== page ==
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WORLDCUP

Training accident rules out Swedish keeper

Sweden suffered a blow 48 hours away from their opening salvo in the World Cup when goalkeeper Andreas Isaksson was ruled out after taking a shot from former Rennes team-mate Kim Källström in the face.

The 24-year-old Rennes keeper was stunned by the impact and fell to the ground hitting his head, and was subsequently ruled a no go for the opening Group B clash with Trinidad and Tobago.

“He was hit by a shot in his face,” said Sweden team doctor Anders Vallentin.

“His head hit the ground. He was never unconscious but quite confused and the symptoms persisted for hours.

“It is too early to play against Trinidad and Tobago. It will take around five or six days for him to get back.

“Right now he is completely fine, but yesterday, he was not. We hope we can rehabilitate him during this period. It is probably not too bad. We will see after a few days. I feel it is reasonable to hope he’ll be back for the second game against Paraguay, on Thursday June 15.”

Isaksson’s freak injury leaves the choice of his replacement to two vastly inexperienced goalkeepers as he has been first choice since after the 2002 World Cup finals.

Coach Lars Lagerbäck will have to choose between Viborg’s John Alvbåge or Norwegian outfit Fredrikstad’s Egyptian-born Rami Shabaan, who played three times for Arsenal before being let go after breaking his leg.

FOOTBALL

Swedish press hails ‘miracle in Berlin’

Sweden's stunning four-goal comeback to salvage a 4-4 draw against Germany in Berlin on Tuesday night prompted commentators to gush over what many considered an improbable footballing "miracle".

Swedish press hails 'miracle in Berlin'

After an hour of football, Sweden found themselves nursing a four-goal deficit and many fans wondered how bad the night would end.

But a beautiful goal off a header by captain Zlatan Ibrahimovic in the 62nd minute sparked an unprecedented comeback for the Swedes, capped by Rasmus Elm’s game-tying goal in extra time, allowing the squad to leave the pitch with an unexpected draw against a team ranked second in the world.

“I’ve never watched a national team that was so totally outplayed then comeback and salvage a point,” crowed Expressen columnist Marcus Birro.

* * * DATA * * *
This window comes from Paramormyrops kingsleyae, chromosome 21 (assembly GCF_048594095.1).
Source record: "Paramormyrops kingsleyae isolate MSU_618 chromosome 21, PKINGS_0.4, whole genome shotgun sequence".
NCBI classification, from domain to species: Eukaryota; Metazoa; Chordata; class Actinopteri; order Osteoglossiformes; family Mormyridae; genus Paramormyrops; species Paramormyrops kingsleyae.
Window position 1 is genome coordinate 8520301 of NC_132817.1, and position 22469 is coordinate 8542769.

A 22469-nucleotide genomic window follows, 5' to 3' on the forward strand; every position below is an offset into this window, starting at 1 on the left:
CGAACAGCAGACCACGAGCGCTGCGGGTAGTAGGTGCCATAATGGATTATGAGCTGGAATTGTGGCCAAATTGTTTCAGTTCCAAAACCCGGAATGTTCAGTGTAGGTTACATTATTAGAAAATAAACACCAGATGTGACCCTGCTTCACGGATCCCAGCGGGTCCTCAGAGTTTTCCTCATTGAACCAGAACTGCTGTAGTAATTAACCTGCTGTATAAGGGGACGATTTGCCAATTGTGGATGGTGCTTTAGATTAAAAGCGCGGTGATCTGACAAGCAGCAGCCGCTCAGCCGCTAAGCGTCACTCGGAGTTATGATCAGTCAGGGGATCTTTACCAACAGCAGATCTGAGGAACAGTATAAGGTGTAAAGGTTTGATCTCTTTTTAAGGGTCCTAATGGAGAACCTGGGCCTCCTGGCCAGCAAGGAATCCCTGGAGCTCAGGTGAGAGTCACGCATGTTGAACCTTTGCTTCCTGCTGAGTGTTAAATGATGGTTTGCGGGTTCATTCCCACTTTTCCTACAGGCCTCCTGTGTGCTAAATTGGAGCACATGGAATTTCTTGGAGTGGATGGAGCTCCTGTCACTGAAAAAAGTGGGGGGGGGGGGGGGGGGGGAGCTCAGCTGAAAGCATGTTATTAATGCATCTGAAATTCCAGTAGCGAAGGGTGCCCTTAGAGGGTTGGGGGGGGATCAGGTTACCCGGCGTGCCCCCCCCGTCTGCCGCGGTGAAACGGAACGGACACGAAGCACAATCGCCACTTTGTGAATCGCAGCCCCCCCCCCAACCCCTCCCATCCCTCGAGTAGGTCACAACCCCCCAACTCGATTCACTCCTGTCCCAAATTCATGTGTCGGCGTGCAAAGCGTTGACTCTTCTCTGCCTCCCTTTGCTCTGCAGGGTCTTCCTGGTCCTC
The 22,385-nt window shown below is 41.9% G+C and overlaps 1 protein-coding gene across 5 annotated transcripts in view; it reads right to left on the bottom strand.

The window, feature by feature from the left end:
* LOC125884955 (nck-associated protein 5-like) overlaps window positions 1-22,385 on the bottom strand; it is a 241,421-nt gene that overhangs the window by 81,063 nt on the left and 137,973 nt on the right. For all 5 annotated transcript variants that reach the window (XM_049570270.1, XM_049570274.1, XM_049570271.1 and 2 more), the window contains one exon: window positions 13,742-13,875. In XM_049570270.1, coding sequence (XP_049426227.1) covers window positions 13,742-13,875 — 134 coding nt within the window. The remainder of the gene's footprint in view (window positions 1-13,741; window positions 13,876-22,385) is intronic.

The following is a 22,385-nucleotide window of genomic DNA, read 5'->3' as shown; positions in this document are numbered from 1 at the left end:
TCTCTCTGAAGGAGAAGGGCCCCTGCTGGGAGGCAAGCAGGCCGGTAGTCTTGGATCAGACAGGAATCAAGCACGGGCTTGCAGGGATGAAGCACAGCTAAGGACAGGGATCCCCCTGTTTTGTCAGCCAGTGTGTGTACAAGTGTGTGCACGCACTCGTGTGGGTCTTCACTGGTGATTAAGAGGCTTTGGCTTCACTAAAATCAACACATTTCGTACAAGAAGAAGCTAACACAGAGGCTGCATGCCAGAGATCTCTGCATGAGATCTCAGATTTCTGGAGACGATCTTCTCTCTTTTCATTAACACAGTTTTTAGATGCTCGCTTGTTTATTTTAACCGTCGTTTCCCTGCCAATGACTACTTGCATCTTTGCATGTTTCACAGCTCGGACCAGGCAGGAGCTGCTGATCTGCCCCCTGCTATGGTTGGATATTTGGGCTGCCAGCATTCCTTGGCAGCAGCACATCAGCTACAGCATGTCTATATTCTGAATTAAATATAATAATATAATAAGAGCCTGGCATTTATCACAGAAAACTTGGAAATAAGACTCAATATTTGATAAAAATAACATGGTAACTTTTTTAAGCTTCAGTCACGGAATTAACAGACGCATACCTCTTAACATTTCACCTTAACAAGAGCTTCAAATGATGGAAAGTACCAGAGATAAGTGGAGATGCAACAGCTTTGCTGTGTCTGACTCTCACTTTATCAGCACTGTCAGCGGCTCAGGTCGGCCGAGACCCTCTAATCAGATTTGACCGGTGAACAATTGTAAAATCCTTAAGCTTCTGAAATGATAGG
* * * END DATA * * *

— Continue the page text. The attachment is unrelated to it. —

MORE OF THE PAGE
“A miracle. A total Miracle. With a capital M.”

Birro argued that Sweden’s footballers deserved “the Nobel Prize in everything”, before reflecting on whether Tuesday’s performance might prompt largely secular Swedes to reexamine their religious beliefs.

“According to several studies, Swedes don’t believe in God. How is that possible? Can anyone who saw the miracle in Berlin seriously claim that God doesn’t exist?” he asked

Johan Esk, sports columnist at broadsheet Dagens Nyheter (DN), spared no hyperbole in claiming the 4-4 draw was “Sweden’s biggest upset in footballing history”.

“Sweden created a bomb that will be heard throughout the footballing world,” he continued.

“Sweden went from being outplayed, outclassed, laughable bystanders to shocking heroes.”

According to Esk, Sweden “taught Germany and the entire footballing world that it doesn’t matter what the score is or what name is on the back of the opponents’ shirts”.

“Those who give up never have a chance. Those who never give up always have a chance to succeed. No matter how awful things look,” he wrote.

A jubilant Prime Minister Fredrik Reinfeldt, captured on film in the stands pumping his fists in a fit of football euphoria while a dejected German Chancellor Angela Merkel looked on, also praised the performance of Sweden’s national side.

“It was totally improbable,” he told the TT news agency following the match.

“I don’t know if Germany has ever lost a four goal lead before in one half at the Olympic Stadium in Berlin.”

Meanwhile, Erik Niva, football columnist with tabloid Aftonbladet took aim at German goalkeeper Manuel Neuer’s collapse, which saw the normally solid performer let in four goals in thirty minutes.

“On a normal day at work, Manuel Neuer exudes self-confidence. Now he couldn’t catch a beachball,” wrote Niva.

He hailed Sweden’s performance as “one of the most improbably I’ve experienced in my life with Swedish football”.

The press in Germany also lambasted their national team’s performance, with Der Spiegel kicking off the criticism with the headline “60 minutes of heaven, 30 minutes of hell.”

READ MORE PRESS REACTION FROM GERMANY ON WWW.THELOCAL.DE

Columnist Mats Olsson from Expressen proclaimed the away draw against Germany was in a class by itself when it came to sporting “miracles”.

“For 45 minutes the Swedish national team looked like hedgehogs that had been paralyzed by a car’s headlights,” he said.

“I’ve never seen a sicker, more wild and wonderful match.”

The Local/dl

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